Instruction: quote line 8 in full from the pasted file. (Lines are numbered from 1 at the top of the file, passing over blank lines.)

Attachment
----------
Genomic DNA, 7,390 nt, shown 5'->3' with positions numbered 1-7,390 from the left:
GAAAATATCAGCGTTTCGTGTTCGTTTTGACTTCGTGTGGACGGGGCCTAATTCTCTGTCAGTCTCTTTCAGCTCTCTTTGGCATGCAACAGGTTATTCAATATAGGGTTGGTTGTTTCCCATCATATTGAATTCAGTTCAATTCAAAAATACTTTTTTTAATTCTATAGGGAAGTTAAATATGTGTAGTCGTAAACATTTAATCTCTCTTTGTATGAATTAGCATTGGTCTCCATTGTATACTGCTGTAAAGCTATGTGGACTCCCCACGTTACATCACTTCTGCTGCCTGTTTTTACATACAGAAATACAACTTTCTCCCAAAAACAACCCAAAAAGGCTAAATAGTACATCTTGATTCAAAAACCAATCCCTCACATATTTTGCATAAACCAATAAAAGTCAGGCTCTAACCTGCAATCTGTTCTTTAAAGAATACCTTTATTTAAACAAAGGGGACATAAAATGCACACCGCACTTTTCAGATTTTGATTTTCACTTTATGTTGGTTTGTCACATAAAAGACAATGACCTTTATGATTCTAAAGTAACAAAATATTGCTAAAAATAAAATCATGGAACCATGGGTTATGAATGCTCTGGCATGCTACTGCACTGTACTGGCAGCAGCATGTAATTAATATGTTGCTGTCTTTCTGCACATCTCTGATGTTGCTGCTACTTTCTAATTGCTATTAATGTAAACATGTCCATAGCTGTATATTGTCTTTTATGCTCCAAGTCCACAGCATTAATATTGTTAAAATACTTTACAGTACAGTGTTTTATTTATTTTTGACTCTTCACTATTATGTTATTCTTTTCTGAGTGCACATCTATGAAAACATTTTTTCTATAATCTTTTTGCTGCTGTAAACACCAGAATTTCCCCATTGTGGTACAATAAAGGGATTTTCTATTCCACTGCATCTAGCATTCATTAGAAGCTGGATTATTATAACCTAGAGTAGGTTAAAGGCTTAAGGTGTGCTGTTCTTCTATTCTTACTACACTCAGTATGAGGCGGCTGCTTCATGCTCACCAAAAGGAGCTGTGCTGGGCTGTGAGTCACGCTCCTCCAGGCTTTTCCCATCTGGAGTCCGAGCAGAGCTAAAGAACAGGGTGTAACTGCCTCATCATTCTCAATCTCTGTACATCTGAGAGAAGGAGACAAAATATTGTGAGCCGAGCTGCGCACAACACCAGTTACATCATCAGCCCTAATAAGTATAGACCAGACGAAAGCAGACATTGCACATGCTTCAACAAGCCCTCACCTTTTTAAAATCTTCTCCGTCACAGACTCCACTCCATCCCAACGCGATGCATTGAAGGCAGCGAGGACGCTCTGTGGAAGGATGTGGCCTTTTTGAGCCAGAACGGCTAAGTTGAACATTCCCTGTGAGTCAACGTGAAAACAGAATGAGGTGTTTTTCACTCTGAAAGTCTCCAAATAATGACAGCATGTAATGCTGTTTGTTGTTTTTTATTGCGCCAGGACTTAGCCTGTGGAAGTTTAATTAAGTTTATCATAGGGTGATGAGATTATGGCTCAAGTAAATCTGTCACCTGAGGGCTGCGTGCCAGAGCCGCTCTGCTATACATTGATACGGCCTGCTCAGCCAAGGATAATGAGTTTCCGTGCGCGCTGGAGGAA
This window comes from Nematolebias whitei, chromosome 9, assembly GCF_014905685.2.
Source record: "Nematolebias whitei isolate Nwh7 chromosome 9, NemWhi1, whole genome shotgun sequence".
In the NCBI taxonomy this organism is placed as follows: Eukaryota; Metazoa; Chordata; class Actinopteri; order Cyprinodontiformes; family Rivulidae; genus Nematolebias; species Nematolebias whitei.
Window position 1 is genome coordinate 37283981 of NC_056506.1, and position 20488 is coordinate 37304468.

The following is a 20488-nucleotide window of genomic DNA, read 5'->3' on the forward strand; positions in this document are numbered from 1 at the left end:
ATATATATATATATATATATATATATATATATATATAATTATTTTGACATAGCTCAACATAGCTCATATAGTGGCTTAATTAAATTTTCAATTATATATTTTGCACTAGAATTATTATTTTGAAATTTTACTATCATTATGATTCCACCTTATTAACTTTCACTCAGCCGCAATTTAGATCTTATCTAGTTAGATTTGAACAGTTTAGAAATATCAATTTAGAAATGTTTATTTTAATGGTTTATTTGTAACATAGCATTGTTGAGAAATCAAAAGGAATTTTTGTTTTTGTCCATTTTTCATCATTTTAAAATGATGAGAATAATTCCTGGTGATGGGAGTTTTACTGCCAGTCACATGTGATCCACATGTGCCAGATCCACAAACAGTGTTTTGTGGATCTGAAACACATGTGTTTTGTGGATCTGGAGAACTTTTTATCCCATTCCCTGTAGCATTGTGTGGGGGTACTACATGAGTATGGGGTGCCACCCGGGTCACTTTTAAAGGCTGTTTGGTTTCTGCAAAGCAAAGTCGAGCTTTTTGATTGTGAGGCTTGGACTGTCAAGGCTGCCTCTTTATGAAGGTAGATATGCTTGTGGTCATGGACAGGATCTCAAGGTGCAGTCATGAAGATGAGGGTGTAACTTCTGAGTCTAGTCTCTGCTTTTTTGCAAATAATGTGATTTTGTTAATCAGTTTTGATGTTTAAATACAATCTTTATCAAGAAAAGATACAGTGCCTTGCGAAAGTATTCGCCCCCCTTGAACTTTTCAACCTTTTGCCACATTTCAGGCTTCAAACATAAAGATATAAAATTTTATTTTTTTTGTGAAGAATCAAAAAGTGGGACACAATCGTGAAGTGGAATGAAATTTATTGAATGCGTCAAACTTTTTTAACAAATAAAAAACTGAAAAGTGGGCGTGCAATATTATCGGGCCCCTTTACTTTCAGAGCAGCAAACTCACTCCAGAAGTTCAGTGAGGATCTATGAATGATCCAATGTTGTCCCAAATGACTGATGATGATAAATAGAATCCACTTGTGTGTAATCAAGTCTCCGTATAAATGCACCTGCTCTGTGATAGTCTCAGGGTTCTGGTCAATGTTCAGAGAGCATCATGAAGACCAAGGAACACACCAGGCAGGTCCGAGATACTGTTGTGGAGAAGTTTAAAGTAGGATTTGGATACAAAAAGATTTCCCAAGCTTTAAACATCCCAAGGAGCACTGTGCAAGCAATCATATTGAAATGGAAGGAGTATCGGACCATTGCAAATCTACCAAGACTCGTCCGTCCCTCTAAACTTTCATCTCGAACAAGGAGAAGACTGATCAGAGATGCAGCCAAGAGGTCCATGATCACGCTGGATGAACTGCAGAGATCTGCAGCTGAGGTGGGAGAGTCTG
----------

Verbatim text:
ATATATATATATATATATATATATATATATATATATAATTATTTTGACATAGCTCAACATAGCTCATATAGTGGCTTAATTAAATTTTCAATTATATATTTTGCACTAGAATTATTATTTTGAAATTTTACTATCATTATGATTCCACCTTATTAACTTTCACTCAGCCGCAATTTAGATCTTATCTAGTTAGATTTGAACAGTTTAGAAATATCAATTTAGAAATGTTTATTTTAATGGTTTATTTGTAACATAGCATTGTTGAGAAATCAAAAGGAATTTTTGTTTTTGTCCATTTTTCATCATTTTAAAATGATGAGAATAATTCCTGGTGATGGGAGTTTTACTGCCAGTCACATGTGATCCACATGTGCCAGATCCACAAACAGTGTTTTGTGGATCTGAAACACATGTGTTTTGTGGATCTGGAGAACTTTTTATCCCATTCCCTGTAGCATTGTGTGGGGGTACTACATGAGTATGGGGTGCCACCCGGGTCACTTTTAAAGGCTGTTTGGTTTCTGCAAAGCAAAGTCGAGCTTTTTGATTGTGAGGCTTGGACTGTCAAGGCTGCCTCTTTATGAAGGTAGATATGCTTGTGGTCATGGACAGGATCTCAAGGTGCAGTCATGAAGATGAGGGTGTAACTTCTGAGTCTAGTCTCTGCTTTTTTGCAAATAATGTGATTTTGTTAATCAGTTTTGATGTTTAAATACAATCTTTATCAAGAAAAGATACAGTGCCTTGCGAAAGTATTCGCCCCCCTTGAACTTTTCAACCTTTTGCCACATTTCAGGCTTCAAACATAAAGATATAAAATTTTATTTTTTTTGTGAAGAATCAAAAAGTGGGACACAATCGTGAAGTGGAATGAAATTTATTGAATGCGTCAAACTTTTTTAACAAATAAAAAACTGAAAAGTGGGCGTGCAATATTATCGGGCCCCTTTACTTTCAGAGCAGCAAACTCACTCCAGAAGTTCAGTGAGGATCTATGAATGATCCAATGTTGTCCCAAATGACTGATGATGATAAATAGAATCCACTTGTGTGTAATCAAGTCTCCGTATAAATGCACCTGCTCTGTGATAGTCTCAGGGTTCTGGTCAATGTTCAGAGAGCATCATGAAGACCAAGGAACACACCAGGCAGGTCCGAGATACTGTTGTGGAGAAGTTTAAAGTAGGATTTGGATACAAAAAGATTTCCCAAGCTTTAAACATCCCAAGGAGCACTGTGCAAGCAATCATATTGAAATGGAAGGAGTATCGGACCATTGCAAATCTACCAAGACTCGTCCGTCCCTCTAAACTTTCATCTCGAACAAGGAGAAGACTGATCAGAGATGCAGCCAAGAGGTCCATGATCACGCTGGATGAACTGCAGAGATCTGCAGCTGAGGTGGGAGAGTCTG